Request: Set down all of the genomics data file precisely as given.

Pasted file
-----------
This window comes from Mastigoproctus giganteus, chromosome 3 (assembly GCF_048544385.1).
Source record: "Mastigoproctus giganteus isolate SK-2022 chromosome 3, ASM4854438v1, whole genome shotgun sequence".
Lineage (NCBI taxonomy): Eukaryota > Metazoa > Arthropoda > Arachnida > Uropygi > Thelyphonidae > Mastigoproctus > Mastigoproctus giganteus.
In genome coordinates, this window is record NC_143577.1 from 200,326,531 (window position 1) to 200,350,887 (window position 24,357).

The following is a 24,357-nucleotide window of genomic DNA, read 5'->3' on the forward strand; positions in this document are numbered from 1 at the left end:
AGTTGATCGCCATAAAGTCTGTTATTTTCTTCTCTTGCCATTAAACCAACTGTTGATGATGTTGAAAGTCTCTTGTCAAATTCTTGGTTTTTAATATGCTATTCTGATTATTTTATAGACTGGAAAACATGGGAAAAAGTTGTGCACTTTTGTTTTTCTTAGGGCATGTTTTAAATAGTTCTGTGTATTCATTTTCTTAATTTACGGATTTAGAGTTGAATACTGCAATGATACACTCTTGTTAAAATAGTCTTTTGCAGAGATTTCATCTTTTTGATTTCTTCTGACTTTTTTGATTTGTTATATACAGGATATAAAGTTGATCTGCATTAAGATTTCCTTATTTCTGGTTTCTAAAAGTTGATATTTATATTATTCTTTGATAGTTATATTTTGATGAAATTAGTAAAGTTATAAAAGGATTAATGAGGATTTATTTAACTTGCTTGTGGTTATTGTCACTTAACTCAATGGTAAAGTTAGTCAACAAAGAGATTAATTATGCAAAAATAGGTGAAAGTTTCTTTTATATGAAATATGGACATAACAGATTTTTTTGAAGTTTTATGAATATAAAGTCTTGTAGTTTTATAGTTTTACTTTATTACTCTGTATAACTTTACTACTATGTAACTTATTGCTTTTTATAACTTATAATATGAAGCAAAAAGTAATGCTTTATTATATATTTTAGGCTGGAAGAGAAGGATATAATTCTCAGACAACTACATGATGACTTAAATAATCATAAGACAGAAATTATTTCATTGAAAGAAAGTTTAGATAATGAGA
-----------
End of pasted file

This window comes from Mastigoproctus giganteus, chromosome 3 (assembly GCF_048544385.1).
Source record: "Mastigoproctus giganteus isolate SK-2022 chromosome 3, ASM4854438v1, whole genome shotgun sequence".
Lineage (NCBI taxonomy): Eukaryota > Metazoa > Arthropoda > Arachnida > Uropygi > Thelyphonidae > Mastigoproctus > Mastigoproctus giganteus.
In genome coordinates, this window is record NC_143577.1 from 200,326,531 (window position 1) to 200,350,887 (window position 24,357).

The following is a 24,357-nucleotide window of genomic DNA, read 5'->3' on the forward strand; positions in this document are numbered from 1 at the left end:
AGTTGATCGCCATAAAGTCTGTTATTTTCTTCTCTTGCCATTAAACCAACTGTTGATGATGTTGAAAGTCTCTTGTCAAATTCTTGGTTTTTAATATGCTATTCTGATTATTTTATAGACTGGAAAACATGGGAAAAAGTTGTGCACTTTTGTTTTTCTTAGGGCATGTTTTAAATAGTTCTGTGTATTCATTTTCTTAATTTACGGATTTAGAGTTGAATACTGCAATGATACACTCTTGTTAAAATAGTCTTTTGCAGAGATTTCATCTTTTTGATTTCTTCTGACTTTTTTGATTTGTTATATACAGGATATAAAGTTGATCTGCATTAAGATTTCCTTATTTCTGGTTTCTAAAAGTTGATATTTATATTATTCTTTGATAGTTATATTTTGATGAAATTAGTAAAGTTATAAAAGGATTAATGAGGATTTATTTAACTTGCTTGTGGTTATTGTCACTTAACTCAATGGTAAAGTTAGTCAACAAAGAGATTAATTATGCAAAAATAGGTGAAAGTTTCTTTTATATGAAATATGGACATAACAGATTTTTTTGAAGTTTTATGAATATAAAGTCTTGTAGTTTTATAGTTTTACTTTATTACTCTGTATAACTTTACTACTATGTAACTTATTGCTTTTTATAACTTATAATATGAAGCAAAAAGTAATGCTTTATTATATATTTTAGGCTGGAAGAGAAGGATATAATTCTCAGACAACTACATGATGACTTAAATAATCATAAGACAGAAATTATTTCATTGAAAGAAAGTTTAGATAATGAGA